Pandian, the son of a cop and a wannabe rowdy, falls in love with Kadambarai, a hearing-impaired girl, who wants him to take on Killivalavan, a gangster-politician who has murdered her parents.
Right in the opening scene of Naanum Rowdy Dhaan, director Vignesh Shivan makes it clear what we are in for — a quirky — and at times darkly funny — comedy. We see a young boy, Pandian, sitting inside a prison cell, and just when we think that he is a juvenile prisoner, we are shown that he is actually the son of the station's inspector, Meenakumari. He strikes up a conversation with a small-time gangster (Naan Kadavul Rajendran, who gets a funny scene later on, which involves a pistol which makes a 'meow' sound when it goes off) in the cell, and this inspires him s much that he decides that he wants to become only a rowdy and not a police officer.
The boy grows up into a young man (Vijay Sethupathy) who behaves like a rowdy (his den is painted with fluorescent paint where the rates of various jobs (from cutting off one's hand to cross calling are graffitied), even though the only tussles that he is asked to mediate is between schoolboys. And the story he had heard from the prisoner in the cell impacts his life once again. A character from the story, Kadambari walks into his life. She is a hearing-impaired girl whose cop father, who had gone after Killivalavan (Parthiban), the gangster-politician responsible for his wife's death, is missing and she requests him to track him down. Pandian is smitten by the girl and decides to help her. Things come to a stage when Kadambari tells him that she will live with him only if he can defeat the gangster who took away the people close to her.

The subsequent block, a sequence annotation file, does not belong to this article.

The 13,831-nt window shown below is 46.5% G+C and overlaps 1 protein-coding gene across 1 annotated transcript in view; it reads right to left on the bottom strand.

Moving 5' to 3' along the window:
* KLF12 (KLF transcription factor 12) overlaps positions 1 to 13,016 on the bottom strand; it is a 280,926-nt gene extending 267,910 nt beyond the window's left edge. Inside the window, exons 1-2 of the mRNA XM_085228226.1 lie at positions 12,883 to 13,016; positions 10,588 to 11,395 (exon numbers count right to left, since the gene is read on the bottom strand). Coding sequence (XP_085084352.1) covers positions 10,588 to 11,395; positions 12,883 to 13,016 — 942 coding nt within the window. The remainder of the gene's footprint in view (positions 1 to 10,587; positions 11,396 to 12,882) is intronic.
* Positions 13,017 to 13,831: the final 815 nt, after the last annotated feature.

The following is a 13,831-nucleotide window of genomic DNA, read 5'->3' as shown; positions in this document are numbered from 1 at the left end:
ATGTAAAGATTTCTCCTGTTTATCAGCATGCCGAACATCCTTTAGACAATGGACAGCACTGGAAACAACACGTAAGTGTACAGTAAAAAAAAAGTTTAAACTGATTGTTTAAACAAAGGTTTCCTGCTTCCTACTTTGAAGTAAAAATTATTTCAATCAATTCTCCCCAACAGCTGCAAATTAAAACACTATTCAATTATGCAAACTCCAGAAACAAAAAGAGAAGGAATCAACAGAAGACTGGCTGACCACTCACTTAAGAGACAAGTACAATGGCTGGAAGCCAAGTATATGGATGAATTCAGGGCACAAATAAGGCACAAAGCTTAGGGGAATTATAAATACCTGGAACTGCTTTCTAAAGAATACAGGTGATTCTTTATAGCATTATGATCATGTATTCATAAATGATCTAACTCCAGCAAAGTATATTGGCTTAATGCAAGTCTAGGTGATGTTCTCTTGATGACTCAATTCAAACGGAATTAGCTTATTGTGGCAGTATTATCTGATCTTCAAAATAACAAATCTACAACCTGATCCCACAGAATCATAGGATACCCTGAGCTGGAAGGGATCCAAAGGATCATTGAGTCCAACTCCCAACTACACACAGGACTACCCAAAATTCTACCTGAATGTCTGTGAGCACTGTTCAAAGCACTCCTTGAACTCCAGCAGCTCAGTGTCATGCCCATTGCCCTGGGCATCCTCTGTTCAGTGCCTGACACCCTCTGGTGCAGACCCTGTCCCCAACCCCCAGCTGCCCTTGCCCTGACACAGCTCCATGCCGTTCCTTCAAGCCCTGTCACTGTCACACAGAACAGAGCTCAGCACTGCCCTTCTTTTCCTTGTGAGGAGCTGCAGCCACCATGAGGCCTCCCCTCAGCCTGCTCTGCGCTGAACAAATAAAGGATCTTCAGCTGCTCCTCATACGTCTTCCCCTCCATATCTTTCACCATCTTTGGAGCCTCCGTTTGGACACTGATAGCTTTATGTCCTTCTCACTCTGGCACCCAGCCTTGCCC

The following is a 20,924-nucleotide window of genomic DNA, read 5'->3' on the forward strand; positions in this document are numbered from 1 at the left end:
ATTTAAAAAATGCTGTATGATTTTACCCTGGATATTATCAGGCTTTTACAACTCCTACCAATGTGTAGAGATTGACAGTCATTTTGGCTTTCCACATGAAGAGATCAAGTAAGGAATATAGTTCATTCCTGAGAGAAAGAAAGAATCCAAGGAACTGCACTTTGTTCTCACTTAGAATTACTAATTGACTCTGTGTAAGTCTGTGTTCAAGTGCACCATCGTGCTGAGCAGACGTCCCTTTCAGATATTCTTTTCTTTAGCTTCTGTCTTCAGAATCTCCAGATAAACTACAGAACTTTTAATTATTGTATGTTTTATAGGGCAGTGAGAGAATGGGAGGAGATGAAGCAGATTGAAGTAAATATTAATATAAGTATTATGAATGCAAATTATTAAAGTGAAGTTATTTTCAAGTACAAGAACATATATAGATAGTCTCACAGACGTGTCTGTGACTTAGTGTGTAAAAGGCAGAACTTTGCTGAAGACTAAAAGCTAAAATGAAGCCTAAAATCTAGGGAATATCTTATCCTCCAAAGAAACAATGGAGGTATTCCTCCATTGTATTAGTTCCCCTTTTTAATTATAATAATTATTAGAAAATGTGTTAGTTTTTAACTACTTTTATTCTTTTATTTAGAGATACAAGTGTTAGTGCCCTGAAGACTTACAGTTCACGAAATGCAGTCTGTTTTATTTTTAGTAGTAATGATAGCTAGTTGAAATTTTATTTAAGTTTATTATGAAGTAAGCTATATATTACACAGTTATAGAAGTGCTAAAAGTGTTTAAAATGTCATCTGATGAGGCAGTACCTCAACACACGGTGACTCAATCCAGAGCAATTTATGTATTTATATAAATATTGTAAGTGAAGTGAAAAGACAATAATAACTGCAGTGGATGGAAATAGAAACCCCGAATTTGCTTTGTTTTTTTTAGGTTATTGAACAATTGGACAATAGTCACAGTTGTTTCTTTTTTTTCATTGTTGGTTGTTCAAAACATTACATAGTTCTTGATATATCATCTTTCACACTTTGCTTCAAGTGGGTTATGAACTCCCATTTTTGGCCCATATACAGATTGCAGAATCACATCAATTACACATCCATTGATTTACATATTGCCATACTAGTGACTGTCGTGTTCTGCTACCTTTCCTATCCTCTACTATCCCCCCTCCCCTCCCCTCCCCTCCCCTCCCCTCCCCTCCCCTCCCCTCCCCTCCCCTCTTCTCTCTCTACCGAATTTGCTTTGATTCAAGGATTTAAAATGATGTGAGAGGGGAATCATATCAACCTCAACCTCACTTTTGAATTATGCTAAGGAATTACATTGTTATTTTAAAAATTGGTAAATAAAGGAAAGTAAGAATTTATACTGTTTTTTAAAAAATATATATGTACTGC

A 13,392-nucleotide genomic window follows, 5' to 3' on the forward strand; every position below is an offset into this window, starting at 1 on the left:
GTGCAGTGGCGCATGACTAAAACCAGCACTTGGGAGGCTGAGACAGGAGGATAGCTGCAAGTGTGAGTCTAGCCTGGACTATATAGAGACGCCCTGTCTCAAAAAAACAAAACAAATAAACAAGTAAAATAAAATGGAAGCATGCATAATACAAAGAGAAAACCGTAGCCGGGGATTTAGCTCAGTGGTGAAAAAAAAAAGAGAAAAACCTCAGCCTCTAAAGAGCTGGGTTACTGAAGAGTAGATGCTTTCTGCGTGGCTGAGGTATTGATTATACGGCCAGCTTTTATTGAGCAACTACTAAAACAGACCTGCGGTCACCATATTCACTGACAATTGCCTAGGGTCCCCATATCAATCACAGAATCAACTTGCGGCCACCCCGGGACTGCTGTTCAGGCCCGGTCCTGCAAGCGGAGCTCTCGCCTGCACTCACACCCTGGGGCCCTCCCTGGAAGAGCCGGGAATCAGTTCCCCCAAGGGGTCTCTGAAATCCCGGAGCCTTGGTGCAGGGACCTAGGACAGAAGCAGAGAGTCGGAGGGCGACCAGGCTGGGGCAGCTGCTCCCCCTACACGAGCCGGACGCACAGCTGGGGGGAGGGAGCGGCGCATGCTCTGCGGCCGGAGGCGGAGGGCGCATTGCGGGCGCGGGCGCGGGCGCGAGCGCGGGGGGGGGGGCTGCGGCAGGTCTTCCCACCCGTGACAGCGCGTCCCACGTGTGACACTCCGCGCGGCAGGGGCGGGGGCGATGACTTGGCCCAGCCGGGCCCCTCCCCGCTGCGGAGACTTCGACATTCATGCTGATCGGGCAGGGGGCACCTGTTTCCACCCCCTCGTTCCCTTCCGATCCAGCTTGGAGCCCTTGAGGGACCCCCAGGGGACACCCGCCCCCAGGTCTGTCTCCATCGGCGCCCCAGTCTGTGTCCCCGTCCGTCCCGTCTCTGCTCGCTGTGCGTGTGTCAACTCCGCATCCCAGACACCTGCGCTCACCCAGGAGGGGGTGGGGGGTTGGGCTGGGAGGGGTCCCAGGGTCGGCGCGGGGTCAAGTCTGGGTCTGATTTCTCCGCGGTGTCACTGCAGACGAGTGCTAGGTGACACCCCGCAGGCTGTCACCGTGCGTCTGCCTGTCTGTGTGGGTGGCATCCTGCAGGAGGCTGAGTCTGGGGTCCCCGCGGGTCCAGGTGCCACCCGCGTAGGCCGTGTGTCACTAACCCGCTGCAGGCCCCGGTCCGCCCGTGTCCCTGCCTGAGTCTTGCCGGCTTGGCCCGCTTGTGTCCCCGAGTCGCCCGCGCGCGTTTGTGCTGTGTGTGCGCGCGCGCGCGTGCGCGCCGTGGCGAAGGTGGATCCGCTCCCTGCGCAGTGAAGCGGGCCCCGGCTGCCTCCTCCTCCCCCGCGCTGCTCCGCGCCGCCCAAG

The plot might come across as a serious revenge drama, but Vignesh Shivan displays a lightness of touch throughout that makes the film so much fun. And, he keeps things breezy even when situations get serious. There is always a funny one-liner or a bouncy musical cue waiting to make us relax, and the comical and emotional beats of the film are brought together seamlessly in an admirable way. He is aided in this task by his music director Anirudh's rollicking score (and songs, which, for a change, are not bathroom breaks but add to the mood of the scenes), cinematographer George C Williams' gorgeous frames and editor Sreekar Prasad's cuts which keep even the serious scenes fleet-footed. The segment where Pandian and his friends try to kidnap Killivalavan is among the hilarious moments we have seen in Tamil cinema this year. The plan, as we expect, goes gloriously wrong, but is comedic gold.
The director also adds a bit of novelty to the storyline by showing us certain scenes and then going back to them at a later stage to give us a complete picture. Early on, Kadambari is brought into the police station when she is found wandering alone at night and picking up a fight with the cop. And when Vignesh shows us what had actually happened, things fall into place with an ease that is to be seen to believe.
There are a couple of moments where the film threatens to descend into melodrama. One happens when Kadambari gets news of her father's death and mourns for him. This scene goes longer than necessary and is shot in a self-conscious fashion (a close-up of Pandian and Kadambari's lips) that only yanks us out of the film. The other takes place in the midst of a shoot-out when we are told something has befallen Pandian's mom. We get a pay-off to this scene during the closing credits but it only comes across as indulgent.
The actors are terrific. There is none of the mannered performance that we saw in Vijay Sethupathy in films like Orange Mittai. Instead, he seems relaxed and that helps turn the character into a charmer. Parthiban has some crackling scenes and the actor manages to make Killivalavan comical and menacing at the same time. This is one of the strong performances of Nayanthara; perhaps, dubbing for herself has actually helped. And her disability is refreshingly handled in a matter-of-fact way (there is no solo violin wailing in the background to make us empathise with her) and the film has fun playing around her impairment (the scene where she is kidnapped by Anandraj, who play a small-time rowdy, is hilarious). RJ Balaji raises a smile every now and then with his pop cultural references. He even uses the screen persona of yesteryear villains Anandraj and Mansoor Ali Khan to add humour to the scenes. The only one who gets lost is Radikaa, with a character that stays offscreen after the initial scenes. Maybe, that is why the director chose to have the closing credits scene.